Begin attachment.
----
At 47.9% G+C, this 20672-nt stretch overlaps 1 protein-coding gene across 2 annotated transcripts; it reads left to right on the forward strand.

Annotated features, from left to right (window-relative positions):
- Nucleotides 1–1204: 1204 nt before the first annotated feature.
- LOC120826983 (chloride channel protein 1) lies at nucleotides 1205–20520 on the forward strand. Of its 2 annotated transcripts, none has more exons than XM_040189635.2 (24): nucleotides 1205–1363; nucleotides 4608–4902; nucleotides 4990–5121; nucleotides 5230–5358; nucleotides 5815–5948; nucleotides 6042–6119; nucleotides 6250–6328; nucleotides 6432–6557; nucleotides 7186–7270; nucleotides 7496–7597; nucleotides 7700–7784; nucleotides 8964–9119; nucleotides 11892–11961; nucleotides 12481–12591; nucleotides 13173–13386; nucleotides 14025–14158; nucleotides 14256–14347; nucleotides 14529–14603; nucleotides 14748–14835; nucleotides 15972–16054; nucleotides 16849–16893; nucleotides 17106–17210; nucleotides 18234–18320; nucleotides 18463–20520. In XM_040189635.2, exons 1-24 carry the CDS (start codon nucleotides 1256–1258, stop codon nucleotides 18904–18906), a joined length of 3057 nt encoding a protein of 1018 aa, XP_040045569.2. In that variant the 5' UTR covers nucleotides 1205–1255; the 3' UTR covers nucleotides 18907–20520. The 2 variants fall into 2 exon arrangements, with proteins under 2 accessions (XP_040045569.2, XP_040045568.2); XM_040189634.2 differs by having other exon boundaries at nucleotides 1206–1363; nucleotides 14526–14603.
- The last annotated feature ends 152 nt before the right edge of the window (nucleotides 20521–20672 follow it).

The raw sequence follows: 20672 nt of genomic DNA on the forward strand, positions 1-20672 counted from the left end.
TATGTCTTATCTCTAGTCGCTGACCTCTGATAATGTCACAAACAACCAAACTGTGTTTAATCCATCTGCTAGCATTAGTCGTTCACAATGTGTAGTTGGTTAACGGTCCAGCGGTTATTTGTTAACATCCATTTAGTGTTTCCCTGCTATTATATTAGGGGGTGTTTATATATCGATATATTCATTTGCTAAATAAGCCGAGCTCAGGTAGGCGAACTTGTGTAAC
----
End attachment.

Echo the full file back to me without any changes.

At 47.9% G+C, this 20672-nt stretch overlaps 1 protein-coding gene across 2 annotated transcripts; it reads left to right on the forward strand.

Annotated features, from left to right (window-relative positions):
- Nucleotides 1–1204: 1204 nt before the first annotated feature.
- LOC120826983 (chloride channel protein 1) lies at nucleotides 1205–20520 on the forward strand. Of its 2 annotated transcripts, none has more exons than XM_040189635.2 (24): nucleotides 1205–1363; nucleotides 4608–4902; nucleotides 4990–5121; nucleotides 5230–5358; nucleotides 5815–5948; nucleotides 6042–6119; nucleotides 6250–6328; nucleotides 6432–6557; nucleotides 7186–7270; nucleotides 7496–7597; nucleotides 7700–7784; nucleotides 8964–9119; nucleotides 11892–11961; nucleotides 12481–12591; nucleotides 13173–13386; nucleotides 14025–14158; nucleotides 14256–14347; nucleotides 14529–14603; nucleotides 14748–14835; nucleotides 15972–16054; nucleotides 16849–16893; nucleotides 17106–17210; nucleotides 18234–18320; nucleotides 18463–20520. In XM_040189635.2, exons 1-24 carry the CDS (start codon nucleotides 1256–1258, stop codon nucleotides 18904–18906), a joined length of 3057 nt encoding a protein of 1018 aa, XP_040045569.2. In that variant the 5' UTR covers nucleotides 1205–1255; the 3' UTR covers nucleotides 18907–20520. The 2 variants fall into 2 exon arrangements, with proteins under 2 accessions (XP_040045569.2, XP_040045568.2); XM_040189634.2 differs by having other exon boundaries at nucleotides 1206–1363; nucleotides 14526–14603.
- The last annotated feature ends 152 nt before the right edge of the window (nucleotides 20521–20672 follow it).

The raw sequence follows: 20672 nt of genomic DNA on the forward strand, positions 1-20672 counted from the left end.
TATGTCTTATCTCTAGTCGCTGACCTCTGATAATGTCACAAACAACCAAACTGTGTTTAATCCATCTGCTAGCATTAGTCGTTCACAATGTGTAGTTGGTTAACGGTCCAGCGGTTATTTGTTAACATCCATTTAGTGTTTCCCTGCTATTATATTAGGGGGTGTTTATATATCGATATATTCATTTGCTAAATAAGCCGAGCTCAGGTAGGCGAACTTGTGTAAC